BY JON CRONIN
Forest Hills is the most sought after, quietly idyllic suburban neighborhood existing in Queens today.
It is a transportation hub, an entertainment destination, and a historical district, which gives the upscale neighborhood the cosmopolitan chic that is not often found so far east of Manhattan.
The town was given its name for their proximity to Forest Park at the beginning of the twentieth century when the area was mostly farmland.
Michael Perlman, a local historian and author of ‘Legendary Locals of Forest Hills and Rego Park’, noted that a large portion of the farmland was developed by the Cord Meyer Development Company in the early 1900s. The Russell Sage Foundation bought 142 acres south of today Long Island Rail Road station, from them and developed what is now Forest Hills Gardens, the oldest planned garden district in the U.S.
After the LIRR station was built in 1911, the community grew exponentially, boasting a now half hour commute to Manhattan. By the end of the 1920s , apartment complexes began to rise along Queens Boulevard then in 1936 the subway was constructed and with it the need for more apartments to be built.
By late 1940s the area was primarily middle-class Italian and Jewish residents. Over the next 40 years the area became mainly immigrant Asians, Russian Jews, Hispanics, which mingled with Polish, Iranian, Italian, and Germans.
When moving south in Forest Hills towards Union Turnpike, the neighborhood throws away the hustle and bustle of the many boutiques, restaurants, bars and bakeries of Queens Boulevard and Austin Street and features the more tree laden streets of Forest Hills Gardens. There the streets are narrow quiet streets with large single family homes, and beautiful landscape architecture.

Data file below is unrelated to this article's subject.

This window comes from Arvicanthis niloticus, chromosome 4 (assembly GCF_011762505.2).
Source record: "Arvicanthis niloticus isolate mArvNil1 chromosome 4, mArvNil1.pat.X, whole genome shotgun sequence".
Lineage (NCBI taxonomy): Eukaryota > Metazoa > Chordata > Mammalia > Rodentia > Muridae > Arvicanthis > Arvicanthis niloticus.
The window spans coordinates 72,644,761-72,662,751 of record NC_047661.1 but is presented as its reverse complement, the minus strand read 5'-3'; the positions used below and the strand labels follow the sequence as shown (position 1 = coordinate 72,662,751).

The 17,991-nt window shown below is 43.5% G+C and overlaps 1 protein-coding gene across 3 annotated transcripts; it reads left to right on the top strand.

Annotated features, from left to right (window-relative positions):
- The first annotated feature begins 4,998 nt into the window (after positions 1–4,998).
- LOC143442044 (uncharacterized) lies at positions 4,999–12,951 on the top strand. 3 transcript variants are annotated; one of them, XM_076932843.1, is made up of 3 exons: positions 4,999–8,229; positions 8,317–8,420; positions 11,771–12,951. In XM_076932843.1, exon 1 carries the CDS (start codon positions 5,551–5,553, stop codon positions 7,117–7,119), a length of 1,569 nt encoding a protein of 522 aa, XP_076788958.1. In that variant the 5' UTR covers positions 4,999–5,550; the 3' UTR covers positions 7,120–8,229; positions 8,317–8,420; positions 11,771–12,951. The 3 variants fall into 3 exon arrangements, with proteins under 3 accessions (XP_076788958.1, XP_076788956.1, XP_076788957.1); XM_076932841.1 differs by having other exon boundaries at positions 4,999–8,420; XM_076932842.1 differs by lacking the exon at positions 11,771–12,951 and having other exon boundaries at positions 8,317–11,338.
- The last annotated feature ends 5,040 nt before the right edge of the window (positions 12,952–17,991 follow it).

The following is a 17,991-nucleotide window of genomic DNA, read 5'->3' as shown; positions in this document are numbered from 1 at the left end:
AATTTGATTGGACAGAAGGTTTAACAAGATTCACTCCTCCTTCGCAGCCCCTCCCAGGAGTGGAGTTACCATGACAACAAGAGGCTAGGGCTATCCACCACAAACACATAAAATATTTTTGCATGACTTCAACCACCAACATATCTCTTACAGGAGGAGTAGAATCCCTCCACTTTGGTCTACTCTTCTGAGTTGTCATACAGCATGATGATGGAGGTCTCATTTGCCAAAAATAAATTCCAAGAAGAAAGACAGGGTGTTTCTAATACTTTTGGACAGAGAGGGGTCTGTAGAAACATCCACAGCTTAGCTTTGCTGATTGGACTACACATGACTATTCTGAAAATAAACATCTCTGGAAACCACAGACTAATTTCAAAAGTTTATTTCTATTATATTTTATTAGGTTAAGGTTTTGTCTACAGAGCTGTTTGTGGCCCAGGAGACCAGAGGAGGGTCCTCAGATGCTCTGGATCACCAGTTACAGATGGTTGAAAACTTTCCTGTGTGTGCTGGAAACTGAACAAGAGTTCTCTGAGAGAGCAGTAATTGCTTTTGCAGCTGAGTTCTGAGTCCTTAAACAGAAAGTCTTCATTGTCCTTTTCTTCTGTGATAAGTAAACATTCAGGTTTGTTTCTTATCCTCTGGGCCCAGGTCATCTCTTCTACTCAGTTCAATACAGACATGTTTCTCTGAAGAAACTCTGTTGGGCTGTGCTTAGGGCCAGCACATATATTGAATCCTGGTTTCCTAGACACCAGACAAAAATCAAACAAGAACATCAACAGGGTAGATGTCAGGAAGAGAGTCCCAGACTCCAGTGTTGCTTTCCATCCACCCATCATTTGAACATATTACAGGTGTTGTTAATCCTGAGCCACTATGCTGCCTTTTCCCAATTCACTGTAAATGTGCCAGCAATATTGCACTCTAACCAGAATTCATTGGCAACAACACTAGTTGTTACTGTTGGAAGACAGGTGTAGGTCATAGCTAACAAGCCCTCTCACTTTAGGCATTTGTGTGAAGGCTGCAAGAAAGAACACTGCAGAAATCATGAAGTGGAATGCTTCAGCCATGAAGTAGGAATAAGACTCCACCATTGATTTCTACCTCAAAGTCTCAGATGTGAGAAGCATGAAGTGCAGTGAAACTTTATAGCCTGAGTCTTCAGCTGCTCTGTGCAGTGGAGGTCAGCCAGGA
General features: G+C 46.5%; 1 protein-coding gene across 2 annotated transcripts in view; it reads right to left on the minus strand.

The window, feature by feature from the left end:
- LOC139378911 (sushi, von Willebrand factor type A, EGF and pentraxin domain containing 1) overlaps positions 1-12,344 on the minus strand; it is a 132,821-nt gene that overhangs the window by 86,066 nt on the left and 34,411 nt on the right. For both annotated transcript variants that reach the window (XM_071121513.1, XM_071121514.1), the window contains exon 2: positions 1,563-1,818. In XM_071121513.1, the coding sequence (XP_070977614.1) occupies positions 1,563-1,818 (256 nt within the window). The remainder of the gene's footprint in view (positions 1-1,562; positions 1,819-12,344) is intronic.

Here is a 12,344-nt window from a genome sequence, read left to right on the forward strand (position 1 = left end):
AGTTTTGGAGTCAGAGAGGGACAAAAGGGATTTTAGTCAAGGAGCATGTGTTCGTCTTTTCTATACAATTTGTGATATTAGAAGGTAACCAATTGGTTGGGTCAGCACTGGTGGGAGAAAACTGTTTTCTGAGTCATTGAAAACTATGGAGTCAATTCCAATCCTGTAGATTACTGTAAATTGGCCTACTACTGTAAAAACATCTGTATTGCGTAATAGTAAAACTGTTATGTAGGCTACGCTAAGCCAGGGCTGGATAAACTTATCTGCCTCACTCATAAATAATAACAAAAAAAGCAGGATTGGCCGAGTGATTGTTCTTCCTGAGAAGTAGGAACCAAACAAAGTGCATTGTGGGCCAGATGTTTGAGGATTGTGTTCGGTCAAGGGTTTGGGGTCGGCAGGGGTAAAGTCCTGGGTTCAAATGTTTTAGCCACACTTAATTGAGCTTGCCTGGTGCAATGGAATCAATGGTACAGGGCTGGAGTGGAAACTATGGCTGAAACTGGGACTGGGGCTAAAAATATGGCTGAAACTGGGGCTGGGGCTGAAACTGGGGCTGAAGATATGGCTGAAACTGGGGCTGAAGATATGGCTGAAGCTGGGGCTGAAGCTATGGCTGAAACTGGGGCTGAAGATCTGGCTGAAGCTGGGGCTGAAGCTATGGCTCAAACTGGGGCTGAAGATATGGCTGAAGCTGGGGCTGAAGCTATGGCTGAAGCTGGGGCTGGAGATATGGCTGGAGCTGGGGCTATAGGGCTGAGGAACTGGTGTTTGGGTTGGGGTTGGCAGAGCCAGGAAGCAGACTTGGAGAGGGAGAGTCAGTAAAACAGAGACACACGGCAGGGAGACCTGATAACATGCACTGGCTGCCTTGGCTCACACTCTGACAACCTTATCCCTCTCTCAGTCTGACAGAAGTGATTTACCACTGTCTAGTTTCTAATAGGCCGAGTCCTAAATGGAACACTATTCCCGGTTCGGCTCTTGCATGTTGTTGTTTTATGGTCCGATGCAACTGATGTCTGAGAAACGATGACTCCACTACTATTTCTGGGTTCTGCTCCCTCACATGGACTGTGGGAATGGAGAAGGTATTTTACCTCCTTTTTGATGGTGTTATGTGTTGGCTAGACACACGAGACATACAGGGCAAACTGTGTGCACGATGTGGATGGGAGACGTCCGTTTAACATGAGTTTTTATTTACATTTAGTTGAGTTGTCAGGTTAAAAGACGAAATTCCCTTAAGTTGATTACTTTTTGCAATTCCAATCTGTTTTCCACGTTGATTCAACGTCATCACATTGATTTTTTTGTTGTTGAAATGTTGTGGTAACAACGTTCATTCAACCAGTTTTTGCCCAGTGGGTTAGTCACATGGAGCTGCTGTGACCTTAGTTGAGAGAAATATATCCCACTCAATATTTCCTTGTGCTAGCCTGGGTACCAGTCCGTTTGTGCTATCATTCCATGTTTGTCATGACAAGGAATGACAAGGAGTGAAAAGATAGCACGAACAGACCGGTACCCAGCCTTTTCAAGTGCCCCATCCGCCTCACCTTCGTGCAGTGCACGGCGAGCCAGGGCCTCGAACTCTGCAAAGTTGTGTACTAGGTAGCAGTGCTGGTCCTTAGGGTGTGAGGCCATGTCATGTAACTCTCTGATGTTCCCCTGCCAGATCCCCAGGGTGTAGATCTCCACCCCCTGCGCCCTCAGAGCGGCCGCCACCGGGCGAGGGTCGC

Hidden within this European like community is the West End Tennis Club where the U.S. Open was played until 1979. According to the club’s website, tennis stars such as John McEnroe, Arthur Ashe, Billie Jean King, and Jimmy Connors have played there. Inside the tennis club is the Forest Hills Stadium, which has seen the likes of the most iconic musical acts of the last 60 years; The Beatles, Simon and Garfunkel, Jimi Hendrix, Frank Sinatra, The Monkees, Barbara Streisand, Bob Dylan, The Talking Heads, Diana Ross, and The Who have all played to sold-out concerts.
The stadium closed in the 90s when it became too expensive to keep open, but was re-opened in 2013. The summer of 2016 promises to be their biggest one since their return, with Paul Simon, Bob Dylan, Mumford and Sons, and the New York Pops orchestra playing this summer. Some long-time residents may remember that Paul Simon grew up in Forest Hills and attended Forest Hills High School.
The alternative Punk-Rock band, The Ramones also attended Forest Hills High School before they were discovered. The famous ‘Jumpin’ at the Woodside’ drummer, Buddie Rich, also called Forest Hills home in the late 60s. Broadway performer Carol Channing also once lived in Forest Hills. Caroll O’Connor, who played television’s favorite armchair racist, Archie Bunker from ‘All In The Family’ went to PS 33.
Perhaps the most iconic eatery in Forest Hills is Eddie’s Sweet Shop, which has been an ice cream parlor at its 105-29 Metropolitan Ave. location since 1925. It was originally called ‘Witt’s Confectionery’ but was renamed ‘Eddie’s’ after it was bought by the Citrano family in 1968. According to Perlman, some of the classic features that the parlor has retained are the mirrored wooden built-in tables, a Frigidaire freezer, tin ceiling and a mahogany and marble counter. Upon walking into the ornate shop, patrons feel like they are transported to a simpler time.